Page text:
US to convene global summit on Iran next month, Pompeo says
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US to convene global summit on Iran next month, Pompeo says

Secretary of state, who is in the region to reassure allies about Syria pullout, says Poland meeting will bring together ‘dozens of countries’

US Secretary of State Mike Pompeo (C-R) is greeted by Bahraini Foreign Minister Khalid bin Ahmed Al Khalifa (C-L) after arriving in Manama International Airport in Manama on January 11, 2019. (Andrew Caballero-Reynolds/Pool/AFP)
US Secretary of State Mike Pompeo (C-R) is greeted by Bahraini Foreign Minister Khalid bin Ahmed Al Khalifa (C-L) after arriving in Manama International Airport in Manama on January 11, 2019. (Andrew Caballero-Reynolds/Pool/AFP)

The United States is organizing an international summit in Poland next month, focusing on Iran’s Middle Eastern influence, US Secretary of State Mike Pompeo said Friday.

Pompeo made the announcement in an interview with the network during a regional tour aimed at reassuring US allies after President Donald Trump’s shock decision to withdraw all American troops from Syria, which sparked concerns that Iran’s influence could grow.

“We’ll bring together dozens of countries from all around the world,” Pompeo told Fox News.

They will “focus on Middle East stability and peace and freedom and security here in this region, and that includes an important element of making sure that Iran is not a destabilizing influence,” the top US diplomat said.

The event will take place on February 13 and 14.

Pompeo brought the Trump administration’s anti-Iran message to Gulf Arab states on Friday as he continued his nine-nation tour of the Middle East.

He was traveling to Bahrain and the United Arab Emirates, where he will call for increasing pressure on Iran and push for unity among Gulf neighbors still embroiled in a festering dispute with Qatar. He’ll also be promoting a US-backed initiative to form what some have termed an “Arab NATO” that would bring the region together in a military alliance to counter threats from Iran.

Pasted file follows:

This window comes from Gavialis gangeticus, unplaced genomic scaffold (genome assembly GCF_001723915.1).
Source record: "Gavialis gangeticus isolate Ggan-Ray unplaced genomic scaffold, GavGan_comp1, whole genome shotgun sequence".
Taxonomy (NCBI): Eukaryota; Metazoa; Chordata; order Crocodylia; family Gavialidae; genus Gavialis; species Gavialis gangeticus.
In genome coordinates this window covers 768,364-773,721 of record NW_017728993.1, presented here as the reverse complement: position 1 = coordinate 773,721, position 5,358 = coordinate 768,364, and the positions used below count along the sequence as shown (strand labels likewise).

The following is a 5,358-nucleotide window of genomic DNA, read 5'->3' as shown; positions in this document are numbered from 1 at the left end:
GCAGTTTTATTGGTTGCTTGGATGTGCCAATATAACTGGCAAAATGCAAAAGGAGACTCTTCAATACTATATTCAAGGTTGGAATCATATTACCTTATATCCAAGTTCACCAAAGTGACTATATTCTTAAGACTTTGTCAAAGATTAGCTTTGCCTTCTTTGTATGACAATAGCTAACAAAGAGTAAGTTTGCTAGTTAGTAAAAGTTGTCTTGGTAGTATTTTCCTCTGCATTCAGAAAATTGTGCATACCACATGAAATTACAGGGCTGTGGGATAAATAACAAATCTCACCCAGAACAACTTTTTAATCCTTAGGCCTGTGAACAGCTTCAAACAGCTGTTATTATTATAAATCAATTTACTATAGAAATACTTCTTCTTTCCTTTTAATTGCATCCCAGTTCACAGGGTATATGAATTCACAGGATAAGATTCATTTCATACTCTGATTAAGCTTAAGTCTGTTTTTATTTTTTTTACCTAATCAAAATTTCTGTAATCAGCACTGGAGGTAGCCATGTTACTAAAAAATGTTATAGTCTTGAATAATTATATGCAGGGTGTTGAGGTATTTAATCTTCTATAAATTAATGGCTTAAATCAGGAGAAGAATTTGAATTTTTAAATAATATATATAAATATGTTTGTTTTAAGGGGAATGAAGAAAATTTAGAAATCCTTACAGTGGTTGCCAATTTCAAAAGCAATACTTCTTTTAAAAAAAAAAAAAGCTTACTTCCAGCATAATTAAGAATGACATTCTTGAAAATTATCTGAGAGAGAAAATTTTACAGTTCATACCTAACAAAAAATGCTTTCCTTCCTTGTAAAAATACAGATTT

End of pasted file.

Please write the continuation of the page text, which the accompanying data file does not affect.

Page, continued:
In Bahrain, the UAE and later Qatar, Saudi Arabia, Oman and Kuwait, Pompeo will also be making the case as he did on previous stops in Jordan, Iraq and Egypt that Trump’s decision to pull US troops from Syria is not a sign Washington is retreating from the fight against the Islamic State group.

In this photo from December 30, 2018, shows a line of US military vehicles in Syria’s northern city of Manbij. (Delil Souleiman/AFP)

US partnerships with the members of the Gulf Cooperation Council “are critical to achieving shared regional objectives: defeating ISIS, countering radical Islamic terrorism, protecting global energy supplies, and rolling back Iranian aggression,” the State Department said in a statement released as Pompeo departed Egypt for Bahrain, which is home to the US Navy’s 5th Fleet.

But the now two-year-old crisis between GCC members Saudi Arabia and UAE and Qatar has hampered US attempts to forge a unified front against Iran. Washington’s efforts to ease the dispute, begun by former Secretary of State Rex Tillerson, have thus far failed and took another hit this week when the former general tasked to broker a solution stepped down.